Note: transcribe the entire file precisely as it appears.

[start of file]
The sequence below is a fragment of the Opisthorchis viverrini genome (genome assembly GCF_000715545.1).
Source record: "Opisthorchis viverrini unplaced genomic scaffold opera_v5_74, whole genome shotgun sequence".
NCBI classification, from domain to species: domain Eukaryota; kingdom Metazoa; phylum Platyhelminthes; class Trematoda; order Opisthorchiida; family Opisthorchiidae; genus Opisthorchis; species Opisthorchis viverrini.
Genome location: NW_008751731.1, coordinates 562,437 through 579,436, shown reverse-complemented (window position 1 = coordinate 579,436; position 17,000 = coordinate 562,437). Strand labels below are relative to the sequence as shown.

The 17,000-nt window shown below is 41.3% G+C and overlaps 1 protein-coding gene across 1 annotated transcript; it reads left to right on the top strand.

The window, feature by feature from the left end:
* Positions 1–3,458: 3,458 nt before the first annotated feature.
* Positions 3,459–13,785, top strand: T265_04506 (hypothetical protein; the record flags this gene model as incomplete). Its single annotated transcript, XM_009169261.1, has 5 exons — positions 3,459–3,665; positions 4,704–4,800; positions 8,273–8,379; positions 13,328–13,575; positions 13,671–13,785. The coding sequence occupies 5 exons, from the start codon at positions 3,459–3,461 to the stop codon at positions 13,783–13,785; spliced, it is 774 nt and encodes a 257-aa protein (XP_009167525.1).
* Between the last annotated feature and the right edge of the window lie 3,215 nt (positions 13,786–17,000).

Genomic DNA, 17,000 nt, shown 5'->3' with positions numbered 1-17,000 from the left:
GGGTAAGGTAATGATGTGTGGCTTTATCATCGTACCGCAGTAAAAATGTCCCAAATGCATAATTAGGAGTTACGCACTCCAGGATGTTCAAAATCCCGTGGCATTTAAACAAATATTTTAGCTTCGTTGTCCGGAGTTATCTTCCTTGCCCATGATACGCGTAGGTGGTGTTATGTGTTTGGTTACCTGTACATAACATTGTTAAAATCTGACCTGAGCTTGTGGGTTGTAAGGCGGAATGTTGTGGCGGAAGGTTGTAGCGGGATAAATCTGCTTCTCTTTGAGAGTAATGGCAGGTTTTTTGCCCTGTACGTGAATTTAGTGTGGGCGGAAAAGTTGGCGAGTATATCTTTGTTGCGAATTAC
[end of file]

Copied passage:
The sequence below is a fragment of the Opisthorchis viverrini genome (genome assembly GCF_000715545.1).
Source record: "Opisthorchis viverrini unplaced genomic scaffold opera_v5_74, whole genome shotgun sequence".
NCBI classification, from domain to species: domain Eukaryota; kingdom Metazoa; phylum Platyhelminthes; class Trematoda; order Opisthorchiida; family Opisthorchiidae; genus Opisthorchis; species Opisthorchis viverrini.
Genome location: NW_008751731.1, coordinates 562,437 through 579,436, shown reverse-complemented (window position 1 = coordinate 579,436; position 17,000 = coordinate 562,437). Strand labels below are relative to the sequence as shown.

The 17,000-nt window shown below is 41.3% G+C and overlaps 1 protein-coding gene across 1 annotated transcript; it reads left to right on the top strand.

The window, feature by feature from the left end:
* Positions 1–3,458: 3,458 nt before the first annotated feature.
* Positions 3,459–13,785, top strand: T265_04506 (hypothetical protein; the record flags this gene model as incomplete). Its single annotated transcript, XM_009169261.1, has 5 exons — positions 3,459–3,665; positions 4,704–4,800; positions 8,273–8,379; positions 13,328–13,575; positions 13,671–13,785. The coding sequence occupies 5 exons, from the start codon at positions 3,459–3,461 to the stop codon at positions 13,783–13,785; spliced, it is 774 nt and encodes a 257-aa protein (XP_009167525.1).
* Between the last annotated feature and the right edge of the window lie 3,215 nt (positions 13,786–17,000).

Genomic DNA, 17,000 nt, shown 5'->3' with positions numbered 1-17,000 from the left:
GGGTAAGGTAATGATGTGTGGCTTTATCATCGTACCGCAGTAAAAATGTCCCAAATGCATAATTAGGAGTTACGCACTCCAGGATGTTCAAAATCCCGTGGCATTTAAACAAATATTTTAGCTTCGTTGTCCGGAGTTATCTTCCTTGCCCATGATACGCGTAGGTGGTGTTATGTGTTTGGTTACCTGTACATAACATTGTTAAAATCTGACCTGAGCTTGTGGGTTGTAAGGCGGAATGTTGTGGCGGAAGGTTGTAGCGGGATAAATCTGCTTCTCTTTGAGAGTAATGGCAGGTTTTTTGCCCTGTACGTGAATTTAGTGTGGGCGGAAAAGTTGGCGAGTATATCTTTGTTGCGAATTAC